A teacher no more…

Whew…after two years living and working in Ethiopia, my time as a teacher has finally come to a close! Yesterday marked the end of my Reading Program at Adare and we celebrated with an award ceremony and cookies : )

Two students from each grade 7 & 8 class were named “Adare Star Readers” and were allowed to pick a chapter book – graciously donated by friends, family, and strangers – to bring home and continue their reading practice. Books chosen were classics like Matilda, The Magician’s Elephant, Bridge to Terabithia, and Peter Pan.

The joy on their faces was worth the struggle I sometimes went through keeping this program up and running over the last nine months. I just want to say thank you to everyone back home who helped support this program, the students will never forget it!

Adare Readers

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The power of reading


This past week marked the start of my new Reading Program at Adare Primary School. In the span of 4 days I taught 23 classes with a total of 1,368 students, grades 1-8. Each class was held in the library so that students who’ve never held a book of fiction before would get a chance to read for an hour.

The plan (hope) is to repeat this program once every month. Grades 1-6 got an introduction to literature. We read some books aloud and then I passed out books for them to read independently. In the coming months we’ll have more focused readings…a day for fairytales, nonfiction, poetry, etc.

Grades 7 and 8 will be participating in a reading challenge. Anyone remember the BOOK IT! Program sponsored by Pizza Hut? Rewarding reading with pizza? Genius. So with that in mind, students will come in every month and read as many books as they can (and then answer the critical thinking questions I created for each book!), and the student from each class (there are 10 grade 7 and 8 classes) who reads the most/answers the most questions correctly will win a goodie bag at the end of the semester.

Goodie bags will include school supplies (most of which I’ve already been able to collect), games, and books. And that’s where you can help. After all, ’tis the season to be generous : ) You can buy a cheap, used book and ship it to Ethiopia FOR FREE – that’s over 7,700 miles if you’re in Minnesota! (Though of course you can ship from anywhere!)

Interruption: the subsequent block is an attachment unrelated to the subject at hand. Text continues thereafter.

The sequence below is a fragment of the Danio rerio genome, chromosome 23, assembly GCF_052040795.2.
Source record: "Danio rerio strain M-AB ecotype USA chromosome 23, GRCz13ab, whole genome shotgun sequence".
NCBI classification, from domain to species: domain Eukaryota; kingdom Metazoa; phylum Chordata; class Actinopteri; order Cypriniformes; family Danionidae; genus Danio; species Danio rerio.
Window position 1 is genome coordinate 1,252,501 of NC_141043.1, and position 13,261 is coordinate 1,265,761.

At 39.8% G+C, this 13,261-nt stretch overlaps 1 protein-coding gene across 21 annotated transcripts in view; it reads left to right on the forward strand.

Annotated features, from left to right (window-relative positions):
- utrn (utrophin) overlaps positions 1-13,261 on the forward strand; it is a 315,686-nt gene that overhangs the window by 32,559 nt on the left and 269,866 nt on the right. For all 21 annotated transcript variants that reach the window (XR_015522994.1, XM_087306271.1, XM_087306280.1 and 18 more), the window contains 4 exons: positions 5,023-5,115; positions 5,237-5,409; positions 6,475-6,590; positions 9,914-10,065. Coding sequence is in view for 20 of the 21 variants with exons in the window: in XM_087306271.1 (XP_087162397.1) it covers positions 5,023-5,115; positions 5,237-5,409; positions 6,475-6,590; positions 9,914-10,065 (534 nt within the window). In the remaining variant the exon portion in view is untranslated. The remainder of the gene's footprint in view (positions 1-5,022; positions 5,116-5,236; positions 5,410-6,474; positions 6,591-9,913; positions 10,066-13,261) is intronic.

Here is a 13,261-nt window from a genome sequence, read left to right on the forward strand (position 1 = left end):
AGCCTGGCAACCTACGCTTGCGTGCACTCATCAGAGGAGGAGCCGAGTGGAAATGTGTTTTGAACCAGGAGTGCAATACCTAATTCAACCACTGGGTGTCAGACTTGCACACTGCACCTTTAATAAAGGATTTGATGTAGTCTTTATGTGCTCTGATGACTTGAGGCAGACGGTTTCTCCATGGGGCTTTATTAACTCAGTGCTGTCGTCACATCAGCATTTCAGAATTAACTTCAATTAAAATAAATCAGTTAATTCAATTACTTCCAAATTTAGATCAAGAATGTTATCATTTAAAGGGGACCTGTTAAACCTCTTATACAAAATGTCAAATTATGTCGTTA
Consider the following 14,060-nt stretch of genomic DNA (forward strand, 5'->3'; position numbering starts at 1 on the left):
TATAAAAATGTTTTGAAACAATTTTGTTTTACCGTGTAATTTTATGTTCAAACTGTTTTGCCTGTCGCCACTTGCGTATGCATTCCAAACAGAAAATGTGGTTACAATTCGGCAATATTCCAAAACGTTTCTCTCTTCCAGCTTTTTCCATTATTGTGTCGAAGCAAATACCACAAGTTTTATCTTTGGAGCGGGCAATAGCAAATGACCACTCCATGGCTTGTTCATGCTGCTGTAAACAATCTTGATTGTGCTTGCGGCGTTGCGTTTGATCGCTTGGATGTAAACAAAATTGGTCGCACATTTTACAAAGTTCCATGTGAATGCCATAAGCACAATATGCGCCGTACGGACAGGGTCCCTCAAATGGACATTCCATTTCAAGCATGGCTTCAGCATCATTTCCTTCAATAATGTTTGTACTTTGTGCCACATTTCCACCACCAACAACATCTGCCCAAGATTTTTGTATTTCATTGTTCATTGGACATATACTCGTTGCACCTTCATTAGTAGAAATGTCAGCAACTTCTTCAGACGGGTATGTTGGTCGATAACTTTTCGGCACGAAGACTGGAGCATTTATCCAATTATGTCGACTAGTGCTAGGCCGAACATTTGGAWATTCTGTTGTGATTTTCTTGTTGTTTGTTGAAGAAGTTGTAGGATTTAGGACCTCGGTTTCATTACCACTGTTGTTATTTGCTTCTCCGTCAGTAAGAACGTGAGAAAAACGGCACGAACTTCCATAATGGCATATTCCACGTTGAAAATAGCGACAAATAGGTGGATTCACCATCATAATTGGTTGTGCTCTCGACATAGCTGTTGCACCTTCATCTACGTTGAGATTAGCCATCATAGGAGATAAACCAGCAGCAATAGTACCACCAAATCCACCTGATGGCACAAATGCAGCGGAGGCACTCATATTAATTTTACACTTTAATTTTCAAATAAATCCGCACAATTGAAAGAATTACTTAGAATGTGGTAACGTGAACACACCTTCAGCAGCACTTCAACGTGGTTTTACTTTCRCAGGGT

If you’d like to help Adare Primary School Students, here’s what you do:

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Books that shouldn’t be sent to Africa: Part 2

As you may have guessed, I finished going through the books at my school and figured I’d share a few more of the more memorable titles.


Once again…numerable romance novels. Check out the variety – one that takes place in Texas, another that occurs over the holiday season, and a good ol’ fashioned “men at work” one. Quality.


Did anyone know this was a book, FIRST?


Just what Ethiopian children need…learning about the different ways American children irritate their parents and reading material about marriage – we’re trying to prevent child marriages!


I know Ethiopian children everywhere were wondering, “What was Macaulay Culkin like as a child star?” But in all seriousness, this round of books contained a lot more child-friendly options.

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Read any good books lately?

It’s finals week at my school, which means my classroom has been appropriated and I’ve relocated to our library/copying center for tests/random room. I’ve decided to make the most of my time and dust/organize the books by reading level. Once I’ve finished, we can start moving the books into our recently built library.

It’s actually been a lot of fun going through shelf upon shelf of the randomest books people have thought to donate to Africa over the years. I thought I’d share some of the gems I’ve found so far with you…


No primary school needs this many romance novels in its collection. In fact, I’d go as far as saying they’d probably be just fine if they had a grand total of zero of these kinds of books.


If you think the cover of this book is priceless, get a look at the backside…


I’m not sure how I got through my teen years without this book.

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